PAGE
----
(NPS Photo)

The word, archeology, always seems to catch people’s attention.  Whenever I mention that I work with archeological artifacts, people generally want to know more.  Usually when people ask about my job, I explain the various tasks that I complete during a day at the lab.  I wash, sort, identify, classify, catalog, and pack artifacts for long-term curation.  This work is, needless to say, very interesting to me.  This past Saturday, I was reminded why it is so vitally important. 

On Saturday, I helped introduce visitors to the archeological collection at Minute Man National Historical Park during the park’s Battle Road Open House.  Visitors were invited to view a sample of the artifacts recovered during various excavations on park property, and I was on hand to identify these artifacts and answer questions about them.  Most people seemed fascinated to see and learn about the items we had on display.  A glass seal, a writing slate, a counterweight for measuring dry goods, a clay wig curler.  All of these artifacts led at least one visitor to ask, “What is that?”  The answers evoked smiles of understanding and further conversation about how the artifacts were used and by whom.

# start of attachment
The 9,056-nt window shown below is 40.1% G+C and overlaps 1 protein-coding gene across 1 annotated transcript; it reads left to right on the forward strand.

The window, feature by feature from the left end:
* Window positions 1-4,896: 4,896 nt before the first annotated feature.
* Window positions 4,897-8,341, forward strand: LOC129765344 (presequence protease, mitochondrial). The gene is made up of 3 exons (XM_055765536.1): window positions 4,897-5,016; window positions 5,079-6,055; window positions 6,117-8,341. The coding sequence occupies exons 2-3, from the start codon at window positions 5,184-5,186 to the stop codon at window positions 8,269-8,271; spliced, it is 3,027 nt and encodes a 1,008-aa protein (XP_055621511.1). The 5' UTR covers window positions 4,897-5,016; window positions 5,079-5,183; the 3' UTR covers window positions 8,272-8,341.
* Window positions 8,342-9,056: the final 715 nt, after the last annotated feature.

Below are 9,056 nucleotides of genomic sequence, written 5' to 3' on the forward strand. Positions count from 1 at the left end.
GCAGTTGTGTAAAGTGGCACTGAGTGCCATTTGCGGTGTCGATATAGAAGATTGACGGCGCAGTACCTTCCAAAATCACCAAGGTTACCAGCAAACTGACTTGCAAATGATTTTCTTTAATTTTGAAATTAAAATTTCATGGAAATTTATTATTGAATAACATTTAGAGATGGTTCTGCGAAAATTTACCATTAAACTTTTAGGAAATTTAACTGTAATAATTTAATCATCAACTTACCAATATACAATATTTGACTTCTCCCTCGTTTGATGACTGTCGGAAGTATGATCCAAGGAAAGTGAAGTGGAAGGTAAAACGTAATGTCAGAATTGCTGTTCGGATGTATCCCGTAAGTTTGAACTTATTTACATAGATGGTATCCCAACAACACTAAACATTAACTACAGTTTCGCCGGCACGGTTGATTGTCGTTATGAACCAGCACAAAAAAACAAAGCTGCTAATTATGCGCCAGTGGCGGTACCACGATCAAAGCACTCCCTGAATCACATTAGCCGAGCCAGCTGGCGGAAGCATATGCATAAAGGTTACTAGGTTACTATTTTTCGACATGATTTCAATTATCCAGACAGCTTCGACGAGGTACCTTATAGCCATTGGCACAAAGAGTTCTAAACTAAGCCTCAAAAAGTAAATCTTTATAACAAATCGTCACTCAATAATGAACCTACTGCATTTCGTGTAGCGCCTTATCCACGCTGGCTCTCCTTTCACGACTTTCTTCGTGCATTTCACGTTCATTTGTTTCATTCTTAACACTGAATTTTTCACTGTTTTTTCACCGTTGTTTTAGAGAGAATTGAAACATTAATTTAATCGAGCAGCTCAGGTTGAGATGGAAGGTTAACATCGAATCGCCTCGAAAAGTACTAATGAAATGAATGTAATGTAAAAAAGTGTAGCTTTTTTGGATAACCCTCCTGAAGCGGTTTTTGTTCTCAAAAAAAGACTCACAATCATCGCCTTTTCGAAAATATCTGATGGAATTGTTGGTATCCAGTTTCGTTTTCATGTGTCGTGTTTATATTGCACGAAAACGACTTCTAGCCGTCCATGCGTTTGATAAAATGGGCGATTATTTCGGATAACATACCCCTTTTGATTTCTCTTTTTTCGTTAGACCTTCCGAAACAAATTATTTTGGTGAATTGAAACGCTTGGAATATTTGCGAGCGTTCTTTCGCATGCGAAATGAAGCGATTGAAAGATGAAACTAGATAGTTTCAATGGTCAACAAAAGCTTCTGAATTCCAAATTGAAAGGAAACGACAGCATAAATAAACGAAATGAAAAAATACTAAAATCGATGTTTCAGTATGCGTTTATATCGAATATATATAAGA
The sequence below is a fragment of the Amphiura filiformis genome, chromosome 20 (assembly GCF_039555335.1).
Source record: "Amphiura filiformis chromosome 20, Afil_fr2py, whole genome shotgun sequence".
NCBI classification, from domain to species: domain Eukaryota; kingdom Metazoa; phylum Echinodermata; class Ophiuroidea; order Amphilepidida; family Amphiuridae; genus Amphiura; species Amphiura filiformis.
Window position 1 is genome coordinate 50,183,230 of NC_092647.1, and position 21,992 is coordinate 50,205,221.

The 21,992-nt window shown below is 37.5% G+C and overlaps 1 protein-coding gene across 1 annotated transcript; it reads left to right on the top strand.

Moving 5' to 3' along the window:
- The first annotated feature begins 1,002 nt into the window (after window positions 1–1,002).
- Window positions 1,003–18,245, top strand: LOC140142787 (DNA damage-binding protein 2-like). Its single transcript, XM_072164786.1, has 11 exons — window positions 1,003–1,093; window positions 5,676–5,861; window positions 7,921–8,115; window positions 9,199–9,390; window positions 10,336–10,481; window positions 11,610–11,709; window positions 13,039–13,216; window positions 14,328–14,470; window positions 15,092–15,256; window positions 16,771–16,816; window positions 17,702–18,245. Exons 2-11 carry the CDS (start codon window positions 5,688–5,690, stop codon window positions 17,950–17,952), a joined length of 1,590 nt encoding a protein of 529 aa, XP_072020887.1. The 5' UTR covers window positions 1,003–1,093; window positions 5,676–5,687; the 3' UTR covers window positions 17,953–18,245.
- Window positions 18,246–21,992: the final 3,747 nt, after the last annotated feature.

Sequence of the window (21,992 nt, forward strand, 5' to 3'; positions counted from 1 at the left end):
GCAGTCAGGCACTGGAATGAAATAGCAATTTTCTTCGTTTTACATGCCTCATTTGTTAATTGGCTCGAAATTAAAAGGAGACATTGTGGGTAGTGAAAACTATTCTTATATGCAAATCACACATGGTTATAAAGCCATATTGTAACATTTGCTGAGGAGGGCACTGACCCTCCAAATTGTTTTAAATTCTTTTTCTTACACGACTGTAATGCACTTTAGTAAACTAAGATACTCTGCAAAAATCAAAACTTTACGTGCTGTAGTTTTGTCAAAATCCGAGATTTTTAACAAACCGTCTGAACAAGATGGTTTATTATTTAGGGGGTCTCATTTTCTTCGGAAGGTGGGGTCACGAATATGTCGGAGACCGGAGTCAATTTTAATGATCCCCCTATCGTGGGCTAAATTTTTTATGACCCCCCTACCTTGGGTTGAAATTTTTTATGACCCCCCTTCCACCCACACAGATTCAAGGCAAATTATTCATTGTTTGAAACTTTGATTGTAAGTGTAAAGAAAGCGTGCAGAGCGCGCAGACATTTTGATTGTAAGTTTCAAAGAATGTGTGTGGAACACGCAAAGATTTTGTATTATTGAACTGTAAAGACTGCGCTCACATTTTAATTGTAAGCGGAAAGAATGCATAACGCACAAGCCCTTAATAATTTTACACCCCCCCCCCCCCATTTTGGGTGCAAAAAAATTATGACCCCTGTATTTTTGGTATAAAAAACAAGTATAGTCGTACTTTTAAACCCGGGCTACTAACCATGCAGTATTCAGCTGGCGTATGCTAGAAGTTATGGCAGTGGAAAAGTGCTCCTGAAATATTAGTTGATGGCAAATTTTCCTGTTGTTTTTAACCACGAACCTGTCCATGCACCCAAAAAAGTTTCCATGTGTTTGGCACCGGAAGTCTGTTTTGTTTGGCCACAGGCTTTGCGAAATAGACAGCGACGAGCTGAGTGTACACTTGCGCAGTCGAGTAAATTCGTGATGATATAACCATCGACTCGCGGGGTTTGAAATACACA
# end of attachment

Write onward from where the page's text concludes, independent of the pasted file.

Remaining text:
To me, witnessing and facilitating learning like this is such a rewarding part of my job.  Every day that I am at work, I do my part to preserve and document artifacts that tell the story of our country’s history.  At one point during the open house, I heard the sound of running and an excited young boy call out, “Archeology!”  That kind of excitement about history and its material remains is the reason I love what I do.  Next time I am asked about my job, I’ll be sure to talk about one of the most important parts:   I inspire learning.


About JessicaC

Jessica is a Museum Specialist in the Archeology Program at the Northeast Museum Services Center/National Park Service. She majored in history as an undergraduate at the State University of New York at Geneseo, and has a master's degree in historical archeology from the University of Massachusetts-Boston. She is particularly interested in 18th and 19th century American history and material culture.
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